My time in this cafe has almost run its course, and I wish I could relive it. I wish I could walk in again and order a matcha latte and slice of toast, and greedily dig into the toast as soon as it came. I could, of course, repeat this experience, but it would be disappointing. I’ll have to wait till tomorrow, or the next day. The plate that once held the toast now only holds crumbs, and the cup that once held the matcha latte now has a green stain where the steamed milk once reached. The latte art is long gone, as if it never existed. And it’s ephemeral, or we call it ephemeral, because it existed for three minutes, or less, and then was gone forever. But I wonder if everything isn’t ephemeral.

 

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Drinking Topo Chico in San Francisco de Ixcatan

tacos san francisco ixcatan

The day started with me descending into the belly of the beast, i.e. the dark cavern that is Guadalajara’s SITREN, i.e. Guadalajara’s metro. But don’t call it the metro. People will correct you and call it the train, despite the fact that it runs underground, and is indeed a metro in every way possible apart from the fact that people don’t call it that.

But anyway.

My goal this morning was to go SOMEWHERE. Anywhere. All I wanted to do was get out of GDL, and preferably to a small town. I had a few small towns north of GDL in my cross-hairs, one of them being San Francisco de Ixcatan, which looked to be in the mountains, or some kind of valley, next to a rushing body of water, which I believe laymen call a “Rhivjer.”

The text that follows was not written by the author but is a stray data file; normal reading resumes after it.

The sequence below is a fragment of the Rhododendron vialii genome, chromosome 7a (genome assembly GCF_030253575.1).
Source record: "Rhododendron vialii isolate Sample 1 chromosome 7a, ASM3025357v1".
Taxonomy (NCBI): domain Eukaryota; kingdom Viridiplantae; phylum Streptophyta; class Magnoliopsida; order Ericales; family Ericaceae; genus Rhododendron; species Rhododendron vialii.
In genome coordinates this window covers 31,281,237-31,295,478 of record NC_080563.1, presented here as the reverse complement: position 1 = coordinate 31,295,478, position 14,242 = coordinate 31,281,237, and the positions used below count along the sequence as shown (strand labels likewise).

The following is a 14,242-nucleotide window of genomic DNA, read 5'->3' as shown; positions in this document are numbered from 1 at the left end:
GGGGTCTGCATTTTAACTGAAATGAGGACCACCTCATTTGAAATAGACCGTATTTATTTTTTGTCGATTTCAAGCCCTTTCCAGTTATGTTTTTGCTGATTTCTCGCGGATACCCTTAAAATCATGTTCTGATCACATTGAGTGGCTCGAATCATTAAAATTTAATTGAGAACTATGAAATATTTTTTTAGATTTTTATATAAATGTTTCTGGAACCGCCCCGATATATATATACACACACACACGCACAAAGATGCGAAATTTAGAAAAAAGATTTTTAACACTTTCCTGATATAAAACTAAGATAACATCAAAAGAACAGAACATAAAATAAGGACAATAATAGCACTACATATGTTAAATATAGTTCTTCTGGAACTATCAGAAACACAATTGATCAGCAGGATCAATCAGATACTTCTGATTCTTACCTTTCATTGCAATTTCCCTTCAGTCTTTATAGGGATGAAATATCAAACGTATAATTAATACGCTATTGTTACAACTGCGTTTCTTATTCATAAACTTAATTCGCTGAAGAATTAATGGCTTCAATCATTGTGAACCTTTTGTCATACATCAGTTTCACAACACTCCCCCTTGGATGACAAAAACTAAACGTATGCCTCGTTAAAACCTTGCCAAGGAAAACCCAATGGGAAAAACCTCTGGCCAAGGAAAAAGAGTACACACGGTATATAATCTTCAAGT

My plan of attack was this: Take the metro, I mean train, as far north as I could, and look for a bus. This is why I’m not allowed to travel with people. Most people wouldn’t subscribe to this plan. What if there aren’t buses? What if that part of town is really bad? Why don’t we just go to the main bus station and do this methodically?

Bo……..ring. (boring).

I got off the train and started walking north, hoping buses would be going by right there. But when I looked at Google Maps I realized I’d probably have to connect with the main highway before there’d be buses. So I kept walking. I bought a “chocomil,” or chocolate milk, made fresh right there with cinnamon on top. With this glucose infusion I kept walking, and after a few minutes asked a guy sitting by the side of the road if he knew where the buses to Ixcatan left from. He seemed excited. “Right down there, by the Elektra,” he said, pointing down the hill. And so I kept walking. I walked for probably half a kilometer, and the Elektra, an electronics store, came into view. There was a slough of people in front of it, the chaos of buses stopping, the heat, the cars speeding by. I crossed the road and followed people’s lead, taking a seat on a planter in the shade created by the Elektra.

“Good afternoon,” I said to the people sitting next to me. “My name is Mark Thomas, first of his name, and I was wondering if the buses to San Francisco de Ixcatan pass by here.”

“Where’s that?” the woman said.

“Ahhhh, Ixcatan,” she quickly added. “What did you call it?”

“It’s just that it says ‘San Francisco de Ixcatan’ on the map.”

“Why do you wanna go there?” the guy sitting next to her asked.

“I don’t know. To eat. To get out of the city.”